Good luck, be well, and enjoy!
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Old 06-16-2007, 09:04 AM
 
2,902 posts, read 9,153,561 times
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How did I miss this thread? If it still has any merit, I will post I am a young 20-something gay male in Pittsburgh and I've never had a single problem.

My boyfriend and I go out A LOT to fine restaurants, theatre, dancing, museums, the zoo etc. (we've never had a single glare or comment).

In fact, when we are together shopping and buying groceries, we get a LOT of smiles and winks from women of all ages, and it is SOOOO obvious we are a couple. So I wouldn't say the area is San Francisco or Seattle, but for whatever reason, Pittsburgh has become very progressive in terms of their understanding and mindset about gay people - it's a lot more than simply indifferent as Drover implies. My boyfriend works in retail and his company bends over backwards for him. They know about him and know about me - but Jason does so well at his job that he has been on the fast track to success in Pittsburgh. In fact, he was just promoted from a Pittsburgh recruiter to open his company's flagship store in Manhatten which opens in August. That's a REALLY big deal, and out of everyone in the world-wide company, they chose a young gay male from Pittsburgh to go.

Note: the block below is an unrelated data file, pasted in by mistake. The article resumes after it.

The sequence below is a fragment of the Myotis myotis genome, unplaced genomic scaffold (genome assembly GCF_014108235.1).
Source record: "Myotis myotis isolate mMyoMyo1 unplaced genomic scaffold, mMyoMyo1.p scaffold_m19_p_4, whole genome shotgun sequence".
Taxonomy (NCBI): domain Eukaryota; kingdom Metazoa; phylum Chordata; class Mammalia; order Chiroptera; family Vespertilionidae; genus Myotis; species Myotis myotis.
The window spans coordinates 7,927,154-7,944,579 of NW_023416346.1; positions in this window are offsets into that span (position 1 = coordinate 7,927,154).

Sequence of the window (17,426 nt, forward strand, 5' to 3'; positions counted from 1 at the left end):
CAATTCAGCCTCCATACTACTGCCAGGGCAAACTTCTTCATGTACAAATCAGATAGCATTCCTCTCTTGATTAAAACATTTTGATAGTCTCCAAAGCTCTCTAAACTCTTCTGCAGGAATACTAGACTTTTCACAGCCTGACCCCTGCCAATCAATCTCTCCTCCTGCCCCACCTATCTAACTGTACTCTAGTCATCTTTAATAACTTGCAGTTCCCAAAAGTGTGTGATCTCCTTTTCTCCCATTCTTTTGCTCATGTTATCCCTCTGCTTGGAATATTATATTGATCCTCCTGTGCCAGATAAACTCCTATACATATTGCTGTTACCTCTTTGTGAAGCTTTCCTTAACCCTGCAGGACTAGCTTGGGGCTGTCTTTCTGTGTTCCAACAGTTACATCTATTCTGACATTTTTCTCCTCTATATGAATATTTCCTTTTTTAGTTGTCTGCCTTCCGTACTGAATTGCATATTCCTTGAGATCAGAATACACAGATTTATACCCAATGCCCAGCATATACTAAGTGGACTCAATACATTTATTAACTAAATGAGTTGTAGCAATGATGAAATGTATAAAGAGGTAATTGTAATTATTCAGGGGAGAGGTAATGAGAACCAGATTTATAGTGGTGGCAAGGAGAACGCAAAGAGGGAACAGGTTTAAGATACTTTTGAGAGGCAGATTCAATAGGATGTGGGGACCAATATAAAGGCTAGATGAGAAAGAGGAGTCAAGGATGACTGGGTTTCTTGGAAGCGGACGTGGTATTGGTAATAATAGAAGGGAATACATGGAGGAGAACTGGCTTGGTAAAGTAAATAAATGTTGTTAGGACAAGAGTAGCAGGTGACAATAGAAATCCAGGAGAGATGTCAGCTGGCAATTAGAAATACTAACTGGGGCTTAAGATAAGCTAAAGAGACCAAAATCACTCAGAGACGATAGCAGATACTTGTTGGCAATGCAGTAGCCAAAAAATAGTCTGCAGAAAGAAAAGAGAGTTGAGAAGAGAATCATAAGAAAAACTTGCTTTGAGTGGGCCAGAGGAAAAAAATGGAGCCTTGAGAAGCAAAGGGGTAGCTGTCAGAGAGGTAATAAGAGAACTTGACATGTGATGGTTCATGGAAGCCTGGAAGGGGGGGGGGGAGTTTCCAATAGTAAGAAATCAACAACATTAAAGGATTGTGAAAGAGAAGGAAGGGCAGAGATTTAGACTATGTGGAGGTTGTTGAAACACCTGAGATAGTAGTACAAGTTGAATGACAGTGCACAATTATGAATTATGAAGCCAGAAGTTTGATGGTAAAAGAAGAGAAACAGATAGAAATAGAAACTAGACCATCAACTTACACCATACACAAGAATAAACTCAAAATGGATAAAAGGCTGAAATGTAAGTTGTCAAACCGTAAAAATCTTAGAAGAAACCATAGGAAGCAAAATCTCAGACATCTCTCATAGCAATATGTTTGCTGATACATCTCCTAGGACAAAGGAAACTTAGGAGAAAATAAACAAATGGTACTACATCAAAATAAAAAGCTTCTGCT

We don't have any "gay neighborhood" but I think Drover would be floored if he knew how many gay people were in Squirrel Hill and Shadyside.

And Drover as a gay man speaking to a straight man - the majority of gay people don't want to live in an "exclusively gay area." We don't want to be ostracized or segregated from normal society - because we are normal society. The majority of gay people would much rather live and be assimilated into the same area's you want to live - safe, friendly, with good schools and nice homes etc.